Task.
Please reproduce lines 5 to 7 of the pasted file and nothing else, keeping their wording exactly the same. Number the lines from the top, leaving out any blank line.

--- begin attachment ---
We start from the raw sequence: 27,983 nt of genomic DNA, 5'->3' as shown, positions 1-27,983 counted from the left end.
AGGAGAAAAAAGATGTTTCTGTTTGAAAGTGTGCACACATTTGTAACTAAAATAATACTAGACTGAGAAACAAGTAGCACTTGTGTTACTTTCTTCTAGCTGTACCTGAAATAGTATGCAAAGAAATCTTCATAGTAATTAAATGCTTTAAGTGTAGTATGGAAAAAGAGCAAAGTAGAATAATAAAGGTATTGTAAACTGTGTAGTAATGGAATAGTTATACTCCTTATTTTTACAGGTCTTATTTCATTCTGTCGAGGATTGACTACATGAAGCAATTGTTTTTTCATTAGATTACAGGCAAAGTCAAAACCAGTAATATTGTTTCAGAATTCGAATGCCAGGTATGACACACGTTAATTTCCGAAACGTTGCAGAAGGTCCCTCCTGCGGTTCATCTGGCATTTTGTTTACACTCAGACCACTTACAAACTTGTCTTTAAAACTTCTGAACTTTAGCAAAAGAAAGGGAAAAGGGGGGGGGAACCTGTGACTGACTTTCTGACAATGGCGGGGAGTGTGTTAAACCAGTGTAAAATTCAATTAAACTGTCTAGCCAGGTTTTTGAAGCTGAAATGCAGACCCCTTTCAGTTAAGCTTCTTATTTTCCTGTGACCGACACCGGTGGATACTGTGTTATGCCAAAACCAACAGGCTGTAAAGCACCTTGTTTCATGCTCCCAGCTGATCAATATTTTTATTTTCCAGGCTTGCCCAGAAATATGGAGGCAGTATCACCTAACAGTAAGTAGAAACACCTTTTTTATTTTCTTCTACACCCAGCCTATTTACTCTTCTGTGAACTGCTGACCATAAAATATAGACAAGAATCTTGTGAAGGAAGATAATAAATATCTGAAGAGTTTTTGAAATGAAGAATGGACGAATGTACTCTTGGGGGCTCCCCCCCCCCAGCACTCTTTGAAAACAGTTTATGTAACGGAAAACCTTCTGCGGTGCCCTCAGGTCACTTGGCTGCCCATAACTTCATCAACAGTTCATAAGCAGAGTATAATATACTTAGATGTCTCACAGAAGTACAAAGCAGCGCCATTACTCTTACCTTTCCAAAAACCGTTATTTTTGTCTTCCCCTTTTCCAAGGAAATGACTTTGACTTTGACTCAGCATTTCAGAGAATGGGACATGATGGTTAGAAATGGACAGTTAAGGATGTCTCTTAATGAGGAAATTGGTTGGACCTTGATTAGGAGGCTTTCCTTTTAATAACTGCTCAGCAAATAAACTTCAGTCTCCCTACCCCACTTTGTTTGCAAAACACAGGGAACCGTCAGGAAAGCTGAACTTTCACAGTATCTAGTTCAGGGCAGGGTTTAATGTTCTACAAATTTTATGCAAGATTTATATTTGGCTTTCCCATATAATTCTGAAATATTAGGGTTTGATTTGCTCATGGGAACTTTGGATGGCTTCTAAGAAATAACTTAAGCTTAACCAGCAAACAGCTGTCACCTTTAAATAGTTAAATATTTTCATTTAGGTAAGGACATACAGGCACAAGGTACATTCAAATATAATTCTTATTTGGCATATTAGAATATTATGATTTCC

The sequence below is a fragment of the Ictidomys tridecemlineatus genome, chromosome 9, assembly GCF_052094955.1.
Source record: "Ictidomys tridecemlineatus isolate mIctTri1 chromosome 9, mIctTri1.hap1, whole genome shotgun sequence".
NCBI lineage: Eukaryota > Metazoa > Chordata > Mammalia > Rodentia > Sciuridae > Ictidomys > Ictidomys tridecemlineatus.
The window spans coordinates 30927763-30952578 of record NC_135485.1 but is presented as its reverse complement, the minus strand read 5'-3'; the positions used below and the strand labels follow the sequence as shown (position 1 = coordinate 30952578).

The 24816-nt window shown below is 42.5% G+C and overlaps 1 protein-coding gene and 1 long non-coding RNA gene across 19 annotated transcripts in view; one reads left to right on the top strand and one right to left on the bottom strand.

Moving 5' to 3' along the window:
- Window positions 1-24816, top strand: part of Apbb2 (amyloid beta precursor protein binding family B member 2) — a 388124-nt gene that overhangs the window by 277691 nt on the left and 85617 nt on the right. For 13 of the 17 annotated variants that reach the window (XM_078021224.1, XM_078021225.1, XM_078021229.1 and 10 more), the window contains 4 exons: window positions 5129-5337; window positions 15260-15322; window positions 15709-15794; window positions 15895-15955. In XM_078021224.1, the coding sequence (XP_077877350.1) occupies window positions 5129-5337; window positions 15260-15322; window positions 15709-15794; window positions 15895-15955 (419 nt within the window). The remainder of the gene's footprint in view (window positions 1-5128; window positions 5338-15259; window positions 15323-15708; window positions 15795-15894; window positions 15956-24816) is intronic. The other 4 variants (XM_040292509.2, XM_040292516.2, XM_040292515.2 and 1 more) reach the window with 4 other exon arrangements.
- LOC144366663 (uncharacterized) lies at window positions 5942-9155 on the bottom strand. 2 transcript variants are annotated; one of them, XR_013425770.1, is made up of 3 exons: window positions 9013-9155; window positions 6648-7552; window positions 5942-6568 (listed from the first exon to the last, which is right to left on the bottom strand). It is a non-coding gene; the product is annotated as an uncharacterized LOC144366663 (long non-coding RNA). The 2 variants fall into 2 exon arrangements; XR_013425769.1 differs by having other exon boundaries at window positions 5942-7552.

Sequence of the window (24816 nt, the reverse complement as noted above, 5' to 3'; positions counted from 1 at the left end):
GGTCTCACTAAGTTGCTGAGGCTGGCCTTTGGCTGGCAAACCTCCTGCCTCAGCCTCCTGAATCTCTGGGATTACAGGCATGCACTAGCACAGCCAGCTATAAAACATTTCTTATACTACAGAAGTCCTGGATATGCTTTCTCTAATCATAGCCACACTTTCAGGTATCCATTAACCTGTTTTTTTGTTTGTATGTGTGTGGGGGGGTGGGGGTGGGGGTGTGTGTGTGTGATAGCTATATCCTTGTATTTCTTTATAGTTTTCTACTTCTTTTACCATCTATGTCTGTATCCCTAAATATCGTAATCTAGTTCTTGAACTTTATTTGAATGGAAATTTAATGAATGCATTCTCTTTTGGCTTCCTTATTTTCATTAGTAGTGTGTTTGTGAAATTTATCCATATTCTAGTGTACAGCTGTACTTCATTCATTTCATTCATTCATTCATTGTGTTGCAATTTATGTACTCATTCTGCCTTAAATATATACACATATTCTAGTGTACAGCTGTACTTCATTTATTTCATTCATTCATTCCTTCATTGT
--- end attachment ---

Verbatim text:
NCBI lineage: Eukaryota > Metazoa > Chordata > Mammalia > Rodentia > Sciuridae > Ictidomys > Ictidomys tridecemlineatus.
The window spans coordinates 30927763-30952578 of record NC_135485.1 but is presented as its reverse complement, the minus strand read 5'-3'; the positions used below and the strand labels follow the sequence as shown (position 1 = coordinate 30952578).

The 24816-nt window shown below is 42.5% G+C and overlaps 1 protein-coding gene and 1 long non-coding RNA gene across 19 annotated transcripts in view; one reads left to right on the top strand and one right to left on the bottom strand.